Thursday, January 24, 2008
Afrocaribbean Roots in Costa Rica
My preliminary research on the presence of Africans and their decendents, Afrocaribbeans in Costa Rica indicates that they share a similar history with African Americans in that they too were kidnapped and brought to the "New World" in the 17th century as slave labor. In 1655 Spain was defeated by the British and one of Spain's possessions, Jamaica became a colony of Britain. Sugar plantations based on free labor renewed the demand for slave labor. The majority of these slaves were forcibly taken from the Ashanti Empire in Ghana. Many slaves resisted the oppressive conditions of plantation life and escaped to freedom. It took almost two centuries of waging a bloody war for Jamaicans to gain their legal freedom. An economic crisis devastated the sugar cane industry in 1860. This crisis had an equally devastating affect on Jamaicans, forcing them to seek their livilihoods in places like Panama, Cuba and Costa Rica.
In 1870 Costa Rica's President, Tomas Guardia, obtained a loan from the British to build a railway line to link with the port of Limon. Thus, the second wave of Afrocaribbeans came from the Antilles, especially Jamaica, around 1872 to help build the railroad that eventually linked the Atlantic Coast with the Central Valley. The construction began in the small village of Limon which caused it to expand to a flourishing city. (Alvin Williams. Black People: Struggle for Equality Continues. Mid Ocean News, 28 Feb. 2003, Tues 4 May 2003) http://hartford-hwp.com/archives/471366.html)
On December 20, 1872, the ship Lizzie pulled into Puerto Limon from Kingston, Jamaica carrying 123 Jamaican workers that had come to work on the railroad. A year later about 1000 Jamaican workers, most of them orginally Ashantis had already arrived. While most of the workers over the years migrated from Jamaica, others came from the Caribbean, Honduras, Curacao, Belize and Panama.
The Plantation Economies
The plantation economies were based on several major crops including cotton, coffee, tobacco, indigo and sugar. In the Caribbean and South America, sugar plantations created the biggest demand for African labor from the 16th to the 19th centuries. During the 17th century, enslaved Afrocaribbeans were taken against their will primarily from the Equatorial region and Western Africa and included the Congo and Angola, in the basin of the Congo River. Those taken hostage and eventually shipped to the New World included the Asaras from the Dahomey Empire (Benin), the Wolofes (Guinea), the Mandingas (Gambia), the Puras (Sudan) and the Ashantis from Ghana. The cocoa industry in Matina forced the escalation of the slave trade, particularly in Limon, according to the Caribbean Way, a Costa Rican tourist handbook.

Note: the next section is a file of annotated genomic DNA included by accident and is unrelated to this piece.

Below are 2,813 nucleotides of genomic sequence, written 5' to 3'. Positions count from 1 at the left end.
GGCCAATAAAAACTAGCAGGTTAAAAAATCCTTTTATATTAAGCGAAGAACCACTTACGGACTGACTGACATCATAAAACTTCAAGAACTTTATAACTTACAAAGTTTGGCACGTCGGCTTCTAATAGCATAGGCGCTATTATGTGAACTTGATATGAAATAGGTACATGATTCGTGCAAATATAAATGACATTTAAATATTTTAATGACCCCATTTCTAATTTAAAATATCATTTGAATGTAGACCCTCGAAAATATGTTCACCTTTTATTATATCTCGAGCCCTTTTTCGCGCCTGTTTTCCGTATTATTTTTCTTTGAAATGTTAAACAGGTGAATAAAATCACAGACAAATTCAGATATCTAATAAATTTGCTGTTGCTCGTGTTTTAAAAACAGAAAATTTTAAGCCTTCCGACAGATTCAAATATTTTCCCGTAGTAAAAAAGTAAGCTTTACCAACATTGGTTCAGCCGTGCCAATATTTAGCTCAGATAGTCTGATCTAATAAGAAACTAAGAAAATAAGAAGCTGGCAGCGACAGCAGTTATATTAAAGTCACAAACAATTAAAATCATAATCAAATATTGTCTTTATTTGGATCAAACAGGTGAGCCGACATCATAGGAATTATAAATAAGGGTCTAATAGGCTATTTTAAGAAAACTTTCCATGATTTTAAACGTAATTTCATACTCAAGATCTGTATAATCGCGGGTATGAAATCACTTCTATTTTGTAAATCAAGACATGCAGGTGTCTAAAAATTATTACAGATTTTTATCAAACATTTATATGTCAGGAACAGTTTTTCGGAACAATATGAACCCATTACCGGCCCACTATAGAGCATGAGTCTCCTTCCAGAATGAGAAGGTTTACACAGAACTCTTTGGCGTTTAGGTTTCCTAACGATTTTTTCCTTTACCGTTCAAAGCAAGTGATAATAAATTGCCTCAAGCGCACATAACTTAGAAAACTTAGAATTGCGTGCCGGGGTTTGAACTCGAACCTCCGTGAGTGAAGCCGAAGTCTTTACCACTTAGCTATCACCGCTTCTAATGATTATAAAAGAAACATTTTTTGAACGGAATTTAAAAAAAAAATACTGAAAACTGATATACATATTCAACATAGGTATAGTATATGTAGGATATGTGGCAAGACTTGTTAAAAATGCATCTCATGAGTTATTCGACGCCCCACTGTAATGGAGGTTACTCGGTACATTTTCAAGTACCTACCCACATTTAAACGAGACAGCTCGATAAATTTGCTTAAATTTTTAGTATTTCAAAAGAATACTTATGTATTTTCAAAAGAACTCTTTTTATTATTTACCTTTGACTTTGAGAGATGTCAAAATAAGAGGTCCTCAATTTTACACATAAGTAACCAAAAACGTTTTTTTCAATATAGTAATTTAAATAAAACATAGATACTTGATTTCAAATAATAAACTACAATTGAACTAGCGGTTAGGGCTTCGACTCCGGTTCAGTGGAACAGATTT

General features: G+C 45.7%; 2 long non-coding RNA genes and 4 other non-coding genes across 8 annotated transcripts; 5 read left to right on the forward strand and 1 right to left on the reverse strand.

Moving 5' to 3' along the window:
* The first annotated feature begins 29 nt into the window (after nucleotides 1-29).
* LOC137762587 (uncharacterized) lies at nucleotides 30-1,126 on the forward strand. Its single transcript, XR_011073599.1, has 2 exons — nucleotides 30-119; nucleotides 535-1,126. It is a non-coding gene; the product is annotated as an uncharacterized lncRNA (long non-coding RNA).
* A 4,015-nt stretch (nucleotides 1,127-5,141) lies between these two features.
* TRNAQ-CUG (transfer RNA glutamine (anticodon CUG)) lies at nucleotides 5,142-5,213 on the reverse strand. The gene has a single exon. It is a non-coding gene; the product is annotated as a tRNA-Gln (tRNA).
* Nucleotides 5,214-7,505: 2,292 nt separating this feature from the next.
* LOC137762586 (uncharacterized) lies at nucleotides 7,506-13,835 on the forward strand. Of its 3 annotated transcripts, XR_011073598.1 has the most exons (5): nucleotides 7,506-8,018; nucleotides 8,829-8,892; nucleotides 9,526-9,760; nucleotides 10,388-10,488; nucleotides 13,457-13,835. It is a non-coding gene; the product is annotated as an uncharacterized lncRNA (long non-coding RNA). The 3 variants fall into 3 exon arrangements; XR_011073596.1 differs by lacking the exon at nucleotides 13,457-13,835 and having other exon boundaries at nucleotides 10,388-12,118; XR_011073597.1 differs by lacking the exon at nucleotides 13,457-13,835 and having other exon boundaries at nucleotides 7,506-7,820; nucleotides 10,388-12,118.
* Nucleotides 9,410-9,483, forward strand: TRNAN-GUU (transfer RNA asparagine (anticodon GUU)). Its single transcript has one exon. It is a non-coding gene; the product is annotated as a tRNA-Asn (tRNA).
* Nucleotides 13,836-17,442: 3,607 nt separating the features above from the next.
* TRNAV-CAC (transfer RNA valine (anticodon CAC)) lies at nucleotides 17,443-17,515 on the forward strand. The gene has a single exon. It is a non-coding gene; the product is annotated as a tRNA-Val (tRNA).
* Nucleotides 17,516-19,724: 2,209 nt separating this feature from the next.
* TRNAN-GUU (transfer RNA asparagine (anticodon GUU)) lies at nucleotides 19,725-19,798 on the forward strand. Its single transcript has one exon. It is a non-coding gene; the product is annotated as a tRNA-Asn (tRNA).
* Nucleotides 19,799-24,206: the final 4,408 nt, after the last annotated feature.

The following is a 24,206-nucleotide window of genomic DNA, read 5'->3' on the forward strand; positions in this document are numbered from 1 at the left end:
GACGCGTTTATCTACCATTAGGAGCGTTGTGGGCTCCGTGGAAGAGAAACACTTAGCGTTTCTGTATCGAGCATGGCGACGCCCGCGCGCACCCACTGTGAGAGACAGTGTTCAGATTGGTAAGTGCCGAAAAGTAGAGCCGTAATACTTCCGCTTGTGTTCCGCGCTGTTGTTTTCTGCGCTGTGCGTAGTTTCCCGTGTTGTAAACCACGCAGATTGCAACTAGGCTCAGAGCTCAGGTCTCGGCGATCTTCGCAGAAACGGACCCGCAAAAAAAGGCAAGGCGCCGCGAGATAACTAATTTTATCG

Slave labor also promoted and made possible cattle farms in Guanacaste, the Central Valley Plantations and the cocoa farms of Matina. Some sources contend that the working conditions were most harsh on the cocoa farms in Matina.
Costa Rica gained its independence in 1821 after many years of colonial rule by first the Spanish then the British. Slavery was officially abolished in 1832. In 1821, miscengation, that is, intermingling of Blacks, Whites and Indians despite social norms to the contrary, resulted in 17% of the total population having African bloodlines.
This brief essay is the result of my desire to better understand the presence of Afrocaribbeans in Costa Rica. It appears that the two most significant circumstances that resulted in a large presence of Africans in Costa Rica is linked to the slave trade during the 17th and 19th centuries and the huge migration of workers drawn to the railway line that began development in 1872. The greatest influx of railway workers migrated from Jamaica and were decendants that were orginally forcibily brought from the Ashanti Empire in Ghana to work on the plantations. Thus, workers were drawn to the railway from the Caribbean, Honduras, Curacao, Belize and Panama.
Perhaps, I will be able to continue tracing the diapora of Africans as I am able to travel. Until then, Blessed Be!
Rev. Dr. Qiyamah A. Rahman